The Miracle of Wildness
The ravens and jays are particularly raucous today, I notice, as I make my way up a steep trail by my home. I wonder if it is due to the recent rains, some kind of noisy celebration at the return of worms and green grass. But the cries sound more urgent than that. And no surprise. I lift my gaze and stare into the bright amber eyes of a coyote.
The coyote is at most fifty feet away. The birds in the bay trees keep up their squawking, but the coyote and I remain still, staring at each other. His ears, the only thing moving, cock one way and then another, as though straining to hear me above the noise of the chattering corvids. Sunlight leaps through the tree branches lighting the rim of his golden fur and making of it a halo.
If the holiday season begs a miracle, this is it for me.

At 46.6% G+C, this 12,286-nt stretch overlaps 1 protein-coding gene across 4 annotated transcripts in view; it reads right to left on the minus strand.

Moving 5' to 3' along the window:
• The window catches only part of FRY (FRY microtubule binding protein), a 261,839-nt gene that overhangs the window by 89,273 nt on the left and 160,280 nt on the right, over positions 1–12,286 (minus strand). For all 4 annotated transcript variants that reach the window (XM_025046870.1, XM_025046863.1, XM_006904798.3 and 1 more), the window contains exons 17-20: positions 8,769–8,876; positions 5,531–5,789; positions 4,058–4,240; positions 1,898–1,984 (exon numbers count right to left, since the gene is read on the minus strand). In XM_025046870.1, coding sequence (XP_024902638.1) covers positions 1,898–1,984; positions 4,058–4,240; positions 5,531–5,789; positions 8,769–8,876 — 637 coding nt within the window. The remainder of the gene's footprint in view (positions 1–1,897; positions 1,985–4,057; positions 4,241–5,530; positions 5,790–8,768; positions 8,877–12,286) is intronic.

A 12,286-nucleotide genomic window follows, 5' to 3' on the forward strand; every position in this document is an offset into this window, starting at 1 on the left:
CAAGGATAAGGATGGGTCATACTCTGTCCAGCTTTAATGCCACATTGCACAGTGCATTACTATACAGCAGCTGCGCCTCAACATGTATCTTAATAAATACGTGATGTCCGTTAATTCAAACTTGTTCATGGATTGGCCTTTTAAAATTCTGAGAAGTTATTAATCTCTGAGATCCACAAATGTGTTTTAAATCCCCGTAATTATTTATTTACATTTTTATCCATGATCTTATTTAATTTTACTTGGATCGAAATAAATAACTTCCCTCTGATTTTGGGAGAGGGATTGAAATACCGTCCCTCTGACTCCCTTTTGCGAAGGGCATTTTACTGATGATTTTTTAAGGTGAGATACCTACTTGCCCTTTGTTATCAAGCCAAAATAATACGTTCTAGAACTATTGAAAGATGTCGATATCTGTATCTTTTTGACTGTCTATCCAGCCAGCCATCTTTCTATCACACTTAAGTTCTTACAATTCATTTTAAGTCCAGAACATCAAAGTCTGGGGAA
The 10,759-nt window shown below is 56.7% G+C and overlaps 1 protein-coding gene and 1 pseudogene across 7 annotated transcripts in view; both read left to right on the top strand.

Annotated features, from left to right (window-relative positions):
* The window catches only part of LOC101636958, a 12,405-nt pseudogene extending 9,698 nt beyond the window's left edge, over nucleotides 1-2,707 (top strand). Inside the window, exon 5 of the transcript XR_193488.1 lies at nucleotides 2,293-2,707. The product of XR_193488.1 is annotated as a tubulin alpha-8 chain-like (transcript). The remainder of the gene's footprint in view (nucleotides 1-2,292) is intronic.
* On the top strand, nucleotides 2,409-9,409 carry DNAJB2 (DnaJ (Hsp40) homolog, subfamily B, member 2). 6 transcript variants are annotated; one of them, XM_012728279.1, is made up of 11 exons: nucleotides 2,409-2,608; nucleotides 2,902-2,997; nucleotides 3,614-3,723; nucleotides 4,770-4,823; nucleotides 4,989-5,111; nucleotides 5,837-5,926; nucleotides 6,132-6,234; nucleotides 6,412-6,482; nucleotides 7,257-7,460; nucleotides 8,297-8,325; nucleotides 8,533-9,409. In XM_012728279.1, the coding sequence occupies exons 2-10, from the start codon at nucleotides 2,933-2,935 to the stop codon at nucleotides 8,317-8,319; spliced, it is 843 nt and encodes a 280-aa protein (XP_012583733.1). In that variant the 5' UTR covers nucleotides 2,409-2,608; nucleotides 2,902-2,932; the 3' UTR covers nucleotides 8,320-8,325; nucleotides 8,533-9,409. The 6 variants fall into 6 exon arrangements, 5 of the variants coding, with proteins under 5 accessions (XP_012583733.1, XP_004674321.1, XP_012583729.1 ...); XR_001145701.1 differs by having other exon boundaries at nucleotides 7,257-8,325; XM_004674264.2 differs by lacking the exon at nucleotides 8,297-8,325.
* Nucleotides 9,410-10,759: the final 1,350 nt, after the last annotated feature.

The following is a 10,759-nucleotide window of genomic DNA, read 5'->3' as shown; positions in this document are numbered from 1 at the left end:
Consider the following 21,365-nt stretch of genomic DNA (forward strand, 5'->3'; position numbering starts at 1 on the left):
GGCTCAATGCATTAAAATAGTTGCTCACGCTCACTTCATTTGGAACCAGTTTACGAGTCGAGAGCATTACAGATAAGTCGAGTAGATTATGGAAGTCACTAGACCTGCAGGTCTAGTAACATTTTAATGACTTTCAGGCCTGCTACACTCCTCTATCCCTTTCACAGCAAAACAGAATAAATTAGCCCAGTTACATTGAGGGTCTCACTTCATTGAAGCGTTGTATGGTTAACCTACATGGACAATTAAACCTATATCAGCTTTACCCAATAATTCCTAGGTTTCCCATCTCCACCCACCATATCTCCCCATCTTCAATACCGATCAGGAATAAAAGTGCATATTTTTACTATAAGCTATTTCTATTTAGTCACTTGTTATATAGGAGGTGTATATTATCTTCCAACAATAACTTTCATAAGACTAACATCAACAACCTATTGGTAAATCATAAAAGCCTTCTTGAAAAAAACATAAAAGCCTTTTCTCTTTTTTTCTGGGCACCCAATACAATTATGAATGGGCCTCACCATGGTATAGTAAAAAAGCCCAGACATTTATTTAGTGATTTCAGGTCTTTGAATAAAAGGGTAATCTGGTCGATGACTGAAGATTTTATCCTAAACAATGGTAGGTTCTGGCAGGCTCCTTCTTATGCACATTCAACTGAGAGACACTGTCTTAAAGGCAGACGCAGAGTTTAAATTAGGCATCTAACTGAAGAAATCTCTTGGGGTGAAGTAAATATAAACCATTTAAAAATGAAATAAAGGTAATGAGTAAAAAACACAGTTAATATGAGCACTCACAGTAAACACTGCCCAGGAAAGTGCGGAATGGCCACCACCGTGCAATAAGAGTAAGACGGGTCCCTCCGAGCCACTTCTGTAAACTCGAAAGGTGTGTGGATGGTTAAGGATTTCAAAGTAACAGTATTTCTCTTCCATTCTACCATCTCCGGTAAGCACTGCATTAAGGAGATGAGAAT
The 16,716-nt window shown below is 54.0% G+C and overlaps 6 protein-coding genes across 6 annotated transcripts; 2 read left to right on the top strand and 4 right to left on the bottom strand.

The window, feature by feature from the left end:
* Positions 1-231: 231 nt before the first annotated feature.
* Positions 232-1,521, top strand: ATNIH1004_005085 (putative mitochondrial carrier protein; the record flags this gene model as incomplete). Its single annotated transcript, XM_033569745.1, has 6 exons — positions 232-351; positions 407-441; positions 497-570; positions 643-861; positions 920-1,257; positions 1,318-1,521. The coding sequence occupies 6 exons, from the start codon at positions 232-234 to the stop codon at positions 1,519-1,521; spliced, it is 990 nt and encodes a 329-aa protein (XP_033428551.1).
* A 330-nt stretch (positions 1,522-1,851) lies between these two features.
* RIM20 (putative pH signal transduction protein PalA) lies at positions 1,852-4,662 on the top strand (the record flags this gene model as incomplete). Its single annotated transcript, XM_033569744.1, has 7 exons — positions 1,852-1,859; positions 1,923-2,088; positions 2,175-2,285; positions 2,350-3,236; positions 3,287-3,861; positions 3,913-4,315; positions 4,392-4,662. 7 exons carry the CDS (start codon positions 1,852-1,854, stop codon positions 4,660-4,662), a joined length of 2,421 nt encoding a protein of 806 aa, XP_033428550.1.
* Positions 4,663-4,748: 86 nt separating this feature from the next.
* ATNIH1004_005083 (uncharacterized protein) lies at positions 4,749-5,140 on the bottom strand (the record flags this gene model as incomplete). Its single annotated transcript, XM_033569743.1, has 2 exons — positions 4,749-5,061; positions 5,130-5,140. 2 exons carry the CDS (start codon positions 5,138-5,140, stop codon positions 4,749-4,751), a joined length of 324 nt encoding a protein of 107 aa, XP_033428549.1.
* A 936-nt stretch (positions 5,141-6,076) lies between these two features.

What more is there to praise or to pray to? What more is there to want? In this moment, I am sung alive by the energy between this wolf-like dog and me: his loping gait, his long snout, his bushy tail-- even the way the birds react to our encounter, speaking of it in loud and insistent cries. Nature is my manger, the place where I am reborn, again and again.
Tonight, if I am fortunate, I will hear him caroling outside my window with the rest of the choir. He will raise his voice in a wild song that for millennia has reminded us of the marvel of this flesh and blood world.